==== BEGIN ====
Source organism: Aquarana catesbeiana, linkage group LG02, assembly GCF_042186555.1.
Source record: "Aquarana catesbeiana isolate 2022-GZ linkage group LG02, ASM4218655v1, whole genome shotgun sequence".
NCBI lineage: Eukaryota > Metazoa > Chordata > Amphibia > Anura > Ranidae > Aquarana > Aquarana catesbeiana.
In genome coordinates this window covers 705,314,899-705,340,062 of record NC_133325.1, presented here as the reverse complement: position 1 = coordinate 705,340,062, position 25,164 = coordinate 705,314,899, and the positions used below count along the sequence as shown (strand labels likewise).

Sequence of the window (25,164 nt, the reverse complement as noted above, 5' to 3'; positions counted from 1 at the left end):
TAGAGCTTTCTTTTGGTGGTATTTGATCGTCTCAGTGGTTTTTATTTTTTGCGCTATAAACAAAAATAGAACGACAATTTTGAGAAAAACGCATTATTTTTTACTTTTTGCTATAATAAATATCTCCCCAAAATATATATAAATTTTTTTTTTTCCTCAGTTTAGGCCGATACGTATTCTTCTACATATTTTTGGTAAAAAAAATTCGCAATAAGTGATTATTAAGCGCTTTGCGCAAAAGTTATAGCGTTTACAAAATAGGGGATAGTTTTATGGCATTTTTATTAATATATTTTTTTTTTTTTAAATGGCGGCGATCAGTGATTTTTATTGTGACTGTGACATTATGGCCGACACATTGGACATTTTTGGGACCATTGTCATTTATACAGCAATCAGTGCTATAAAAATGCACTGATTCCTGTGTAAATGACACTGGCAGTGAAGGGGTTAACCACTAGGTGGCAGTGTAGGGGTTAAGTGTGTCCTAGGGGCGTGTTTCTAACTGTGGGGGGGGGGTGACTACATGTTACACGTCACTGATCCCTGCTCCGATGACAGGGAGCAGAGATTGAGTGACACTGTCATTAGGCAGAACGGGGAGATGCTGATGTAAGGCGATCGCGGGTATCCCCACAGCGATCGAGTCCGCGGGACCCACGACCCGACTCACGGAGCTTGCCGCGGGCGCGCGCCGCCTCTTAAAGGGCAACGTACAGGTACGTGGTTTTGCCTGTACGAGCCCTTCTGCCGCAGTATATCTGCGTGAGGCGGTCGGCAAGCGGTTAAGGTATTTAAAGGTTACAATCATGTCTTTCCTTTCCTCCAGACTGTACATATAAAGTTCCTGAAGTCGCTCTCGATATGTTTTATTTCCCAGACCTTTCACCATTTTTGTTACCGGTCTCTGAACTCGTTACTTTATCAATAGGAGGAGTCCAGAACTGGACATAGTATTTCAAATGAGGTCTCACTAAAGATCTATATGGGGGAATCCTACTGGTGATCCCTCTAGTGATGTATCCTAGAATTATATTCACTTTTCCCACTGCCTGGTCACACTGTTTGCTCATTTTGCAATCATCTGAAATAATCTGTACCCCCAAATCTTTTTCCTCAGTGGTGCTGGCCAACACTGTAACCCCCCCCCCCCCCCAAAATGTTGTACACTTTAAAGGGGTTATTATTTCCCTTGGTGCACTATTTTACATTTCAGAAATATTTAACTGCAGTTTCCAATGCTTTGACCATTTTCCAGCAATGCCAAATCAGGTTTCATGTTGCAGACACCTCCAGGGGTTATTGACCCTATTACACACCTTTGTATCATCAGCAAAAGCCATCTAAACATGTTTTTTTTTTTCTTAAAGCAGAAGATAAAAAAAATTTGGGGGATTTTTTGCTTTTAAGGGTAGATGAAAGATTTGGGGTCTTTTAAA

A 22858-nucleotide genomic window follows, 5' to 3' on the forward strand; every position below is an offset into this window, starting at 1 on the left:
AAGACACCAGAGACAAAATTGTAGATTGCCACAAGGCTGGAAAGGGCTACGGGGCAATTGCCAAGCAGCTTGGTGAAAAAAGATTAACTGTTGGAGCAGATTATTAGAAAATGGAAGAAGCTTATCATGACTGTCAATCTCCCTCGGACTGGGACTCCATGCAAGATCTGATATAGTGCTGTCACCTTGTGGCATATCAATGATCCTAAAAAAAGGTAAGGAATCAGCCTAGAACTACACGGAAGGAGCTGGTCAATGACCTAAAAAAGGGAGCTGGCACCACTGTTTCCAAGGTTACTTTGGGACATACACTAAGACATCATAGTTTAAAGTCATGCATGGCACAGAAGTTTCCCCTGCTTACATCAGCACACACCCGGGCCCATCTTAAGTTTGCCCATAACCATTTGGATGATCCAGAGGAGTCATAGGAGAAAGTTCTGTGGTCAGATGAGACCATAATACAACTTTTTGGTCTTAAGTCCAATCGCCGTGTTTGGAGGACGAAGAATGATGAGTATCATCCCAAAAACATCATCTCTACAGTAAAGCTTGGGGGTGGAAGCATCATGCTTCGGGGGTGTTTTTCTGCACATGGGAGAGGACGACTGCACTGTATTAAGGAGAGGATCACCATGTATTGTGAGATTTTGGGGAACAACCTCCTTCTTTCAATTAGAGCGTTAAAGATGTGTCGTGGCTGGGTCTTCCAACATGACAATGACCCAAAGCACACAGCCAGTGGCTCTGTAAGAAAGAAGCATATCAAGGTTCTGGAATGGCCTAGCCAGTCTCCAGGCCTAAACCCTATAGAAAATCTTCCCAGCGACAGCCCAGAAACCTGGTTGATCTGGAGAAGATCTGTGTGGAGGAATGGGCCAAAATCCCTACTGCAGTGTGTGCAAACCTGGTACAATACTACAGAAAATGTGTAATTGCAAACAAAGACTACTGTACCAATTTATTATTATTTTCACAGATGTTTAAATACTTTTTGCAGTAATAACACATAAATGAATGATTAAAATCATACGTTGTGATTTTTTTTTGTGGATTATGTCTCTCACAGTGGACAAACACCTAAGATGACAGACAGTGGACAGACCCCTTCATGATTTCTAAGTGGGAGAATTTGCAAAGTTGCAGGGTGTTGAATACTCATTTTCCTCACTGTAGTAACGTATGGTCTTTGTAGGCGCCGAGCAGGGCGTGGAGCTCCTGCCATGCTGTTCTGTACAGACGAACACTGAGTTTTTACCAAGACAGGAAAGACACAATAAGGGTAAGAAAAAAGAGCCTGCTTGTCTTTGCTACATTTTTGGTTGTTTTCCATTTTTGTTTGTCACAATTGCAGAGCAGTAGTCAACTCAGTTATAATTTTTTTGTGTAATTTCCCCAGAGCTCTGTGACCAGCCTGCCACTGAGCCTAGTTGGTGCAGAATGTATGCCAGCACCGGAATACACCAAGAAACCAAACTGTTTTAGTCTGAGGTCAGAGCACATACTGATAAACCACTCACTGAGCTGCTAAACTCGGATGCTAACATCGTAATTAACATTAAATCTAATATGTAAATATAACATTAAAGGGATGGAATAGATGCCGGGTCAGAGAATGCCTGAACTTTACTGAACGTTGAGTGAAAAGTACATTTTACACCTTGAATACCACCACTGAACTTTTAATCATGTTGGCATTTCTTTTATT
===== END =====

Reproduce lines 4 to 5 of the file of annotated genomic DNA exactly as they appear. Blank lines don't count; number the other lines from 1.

In genome coordinates this window covers 705,314,899-705,340,062 of record NC_133325.1, presented here as the reverse complement: position 1 = coordinate 705,340,062, position 25,164 = coordinate 705,314,899, and the positions used below count along the sequence as shown (strand labels likewise).

Sequence of the window (25,164 nt, the reverse complement as noted above, 5' to 3'; positions counted from 1 at the left end):